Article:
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Jul 14, 2014 Phylise Banner

Pedagogy of Learning Design: Fostering Critical Thinking Skills with Cognitive Presence

Cognition and Learning Design

In this post of the Pedagogy of Learning Design Series, we'll explore cognitive presence and roles we play on the critical inquiry path leading toward higher levels of learning.

Fostering Critical Thinking Skills with Cognitive Presence

In the previous blog post, The Pedagogy of Learning Design: Crafting Optimal E-Learning Spaces with Teaching Presence, we explored teaching presence - the design, development, management, facilitation, and direction within the learning space. This installment will focus on cognitive presence and a practical inquiry approach to helping our learners acquire knowledge and confirm understanding.

Practical Inquiry Model

The practical inquiry model reflects four phases of critical thinking and cognitive presence: (a) the initiation phase with a triggering event that begins the dialogue about a particular issue; (b) the exploration phase in which learners move between private reflection and social exploration, exchanging information about the issue at hand; (c) the integration phase in which participants begin to "construct meanings" or solutions to the issue from the ideas explored in the previous phase; and (d) the resolution phase in which the proposed solution is "vicariously tested" (Garrison et al., 2001, p. 11).

Garrison, D. R., Anderson, T., & Archer, W. (2001). Critical thinking, cognitive presence and computer conferencing in distance education. American Journal of Distance Education, 15(1), 7-23.

When we talk about critical thinking skills, we are touching on cognitive presence. Perhaps the most difficult of the three presences to grasp, cognitive presence relates to how we move through the learning process - approaching problems, seeking out new knowledge, gaining new levels of understanding, and sharing that understanding with the learning community. The goal is to have our learners integrate key concepts into their own worlds, explore associated resources, and bring new knowledge and new ideas into the learning process.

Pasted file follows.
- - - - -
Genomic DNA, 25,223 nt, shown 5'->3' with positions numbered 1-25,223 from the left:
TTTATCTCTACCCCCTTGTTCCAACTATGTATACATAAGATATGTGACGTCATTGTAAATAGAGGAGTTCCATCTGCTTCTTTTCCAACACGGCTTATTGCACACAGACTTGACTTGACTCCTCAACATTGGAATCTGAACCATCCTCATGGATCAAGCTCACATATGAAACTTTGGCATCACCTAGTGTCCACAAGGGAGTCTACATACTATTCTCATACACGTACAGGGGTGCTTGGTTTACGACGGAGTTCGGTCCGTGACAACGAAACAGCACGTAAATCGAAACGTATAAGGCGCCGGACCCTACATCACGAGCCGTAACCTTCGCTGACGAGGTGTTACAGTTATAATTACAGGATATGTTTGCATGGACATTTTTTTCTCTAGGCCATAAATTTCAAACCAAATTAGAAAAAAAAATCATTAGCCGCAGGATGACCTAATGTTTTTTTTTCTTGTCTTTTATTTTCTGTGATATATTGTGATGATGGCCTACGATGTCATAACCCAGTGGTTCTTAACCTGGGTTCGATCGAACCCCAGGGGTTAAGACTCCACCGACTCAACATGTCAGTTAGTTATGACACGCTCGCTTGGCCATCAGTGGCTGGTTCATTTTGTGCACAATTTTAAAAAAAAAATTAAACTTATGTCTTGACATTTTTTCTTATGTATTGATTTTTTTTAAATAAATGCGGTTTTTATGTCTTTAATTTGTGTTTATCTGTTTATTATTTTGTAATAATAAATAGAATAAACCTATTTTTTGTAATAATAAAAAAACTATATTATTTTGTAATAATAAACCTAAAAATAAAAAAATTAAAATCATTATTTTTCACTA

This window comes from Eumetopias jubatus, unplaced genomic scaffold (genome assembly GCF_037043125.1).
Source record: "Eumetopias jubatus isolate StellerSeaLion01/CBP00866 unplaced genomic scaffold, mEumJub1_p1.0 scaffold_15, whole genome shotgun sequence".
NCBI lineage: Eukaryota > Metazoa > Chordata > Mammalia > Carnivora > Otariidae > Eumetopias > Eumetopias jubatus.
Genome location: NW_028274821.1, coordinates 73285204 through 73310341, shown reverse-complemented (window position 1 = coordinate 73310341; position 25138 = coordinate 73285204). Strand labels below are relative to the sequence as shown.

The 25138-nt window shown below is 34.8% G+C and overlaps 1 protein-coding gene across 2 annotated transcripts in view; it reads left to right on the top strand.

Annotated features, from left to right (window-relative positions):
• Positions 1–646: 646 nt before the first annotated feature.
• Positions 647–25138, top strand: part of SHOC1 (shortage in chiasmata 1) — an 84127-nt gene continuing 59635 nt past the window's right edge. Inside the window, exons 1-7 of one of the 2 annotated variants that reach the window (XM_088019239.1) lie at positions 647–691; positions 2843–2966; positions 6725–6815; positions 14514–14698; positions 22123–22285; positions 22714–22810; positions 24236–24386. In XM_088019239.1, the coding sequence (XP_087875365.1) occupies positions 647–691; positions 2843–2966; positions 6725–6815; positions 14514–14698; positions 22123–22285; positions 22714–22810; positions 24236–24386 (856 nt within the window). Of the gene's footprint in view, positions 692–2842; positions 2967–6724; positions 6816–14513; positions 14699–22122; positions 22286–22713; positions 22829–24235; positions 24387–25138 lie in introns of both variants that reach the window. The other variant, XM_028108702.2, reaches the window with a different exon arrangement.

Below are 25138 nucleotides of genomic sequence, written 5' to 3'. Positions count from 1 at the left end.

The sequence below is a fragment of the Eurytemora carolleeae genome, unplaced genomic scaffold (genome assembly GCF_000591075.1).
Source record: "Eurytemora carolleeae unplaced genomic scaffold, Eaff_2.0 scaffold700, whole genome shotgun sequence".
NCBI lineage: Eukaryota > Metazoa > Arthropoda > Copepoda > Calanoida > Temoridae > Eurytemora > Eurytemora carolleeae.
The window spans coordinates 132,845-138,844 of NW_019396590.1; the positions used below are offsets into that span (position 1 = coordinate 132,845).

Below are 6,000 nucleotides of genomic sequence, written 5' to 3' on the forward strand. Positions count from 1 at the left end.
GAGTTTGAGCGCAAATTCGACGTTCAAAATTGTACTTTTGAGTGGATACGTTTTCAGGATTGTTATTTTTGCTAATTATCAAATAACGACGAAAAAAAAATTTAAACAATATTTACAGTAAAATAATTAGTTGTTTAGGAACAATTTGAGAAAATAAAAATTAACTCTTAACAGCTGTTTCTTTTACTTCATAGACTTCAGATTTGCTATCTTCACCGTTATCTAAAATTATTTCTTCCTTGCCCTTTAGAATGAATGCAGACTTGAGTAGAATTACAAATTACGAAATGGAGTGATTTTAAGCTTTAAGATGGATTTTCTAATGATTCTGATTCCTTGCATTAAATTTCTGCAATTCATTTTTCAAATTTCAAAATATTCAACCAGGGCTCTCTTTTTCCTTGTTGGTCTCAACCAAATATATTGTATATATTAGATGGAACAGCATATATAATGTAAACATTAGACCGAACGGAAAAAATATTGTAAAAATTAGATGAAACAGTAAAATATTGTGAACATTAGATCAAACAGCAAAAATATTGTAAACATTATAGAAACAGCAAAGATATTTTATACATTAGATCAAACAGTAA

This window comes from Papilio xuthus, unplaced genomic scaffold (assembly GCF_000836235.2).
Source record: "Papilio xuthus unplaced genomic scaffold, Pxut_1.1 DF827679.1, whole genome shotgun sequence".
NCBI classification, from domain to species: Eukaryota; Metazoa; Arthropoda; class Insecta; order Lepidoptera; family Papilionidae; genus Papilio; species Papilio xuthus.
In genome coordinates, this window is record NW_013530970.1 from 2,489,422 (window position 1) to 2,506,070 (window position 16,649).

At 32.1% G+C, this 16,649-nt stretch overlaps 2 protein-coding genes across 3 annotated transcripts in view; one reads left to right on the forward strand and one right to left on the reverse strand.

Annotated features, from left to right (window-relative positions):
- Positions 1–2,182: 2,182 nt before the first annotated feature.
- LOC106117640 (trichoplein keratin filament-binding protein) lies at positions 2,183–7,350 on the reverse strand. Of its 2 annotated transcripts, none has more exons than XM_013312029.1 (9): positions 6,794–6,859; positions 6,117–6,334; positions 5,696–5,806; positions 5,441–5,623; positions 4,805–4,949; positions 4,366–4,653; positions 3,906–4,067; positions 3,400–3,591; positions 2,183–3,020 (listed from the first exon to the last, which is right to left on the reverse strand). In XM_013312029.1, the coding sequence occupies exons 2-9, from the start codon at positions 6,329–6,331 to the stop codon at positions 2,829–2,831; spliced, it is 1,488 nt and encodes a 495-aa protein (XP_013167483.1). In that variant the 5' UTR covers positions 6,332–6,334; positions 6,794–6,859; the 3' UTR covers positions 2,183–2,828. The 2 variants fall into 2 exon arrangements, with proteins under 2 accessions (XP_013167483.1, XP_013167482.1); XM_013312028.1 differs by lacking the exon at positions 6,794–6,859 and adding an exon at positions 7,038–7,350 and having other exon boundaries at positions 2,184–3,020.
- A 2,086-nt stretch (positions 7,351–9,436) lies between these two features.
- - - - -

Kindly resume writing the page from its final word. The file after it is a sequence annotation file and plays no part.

Climbing the Learning Ladder

Cognitive presence supports scaffolded learning – the sequential progress of learning through content review and activities, leading to an understanding of content and context. The scaffolding process includes instructor and peer support leading up the so-called “learning ladder” until learners can apply new skills and concepts independently.

Think about a time when you were learning a new skill or concept. The sense of puzzlement, followed by inquiry – questions you needed to ask in order to grasp that new skill or concept. You asked questions, received responses, had a dialogue, and perhaps even asked more questions. You engaged with concepts in order to synthesize their meaning, so that you could shape new meaning and apply those new skills or concepts. Cognitive presence supports learner engagement with new skills and concepts, and helps them to progress through the scaffolded learning process.

Establishing cognitive presence means focusing on knowledge acquisition, synthesis, and application. Here are some strategies in support of cognitive presence, following a practical inquiry model.

Assessing Prior Knowledge

Past experience and prior knowledge play a key role in the critical thinking process. As designers, instructors and facilitators, we work to enable our learners to reach established learning goals, and to support their acquisition of new knowledge and ideas. Knowing where our learners are starting from is integral to designing pathways to learner success.

Creating Triggering Events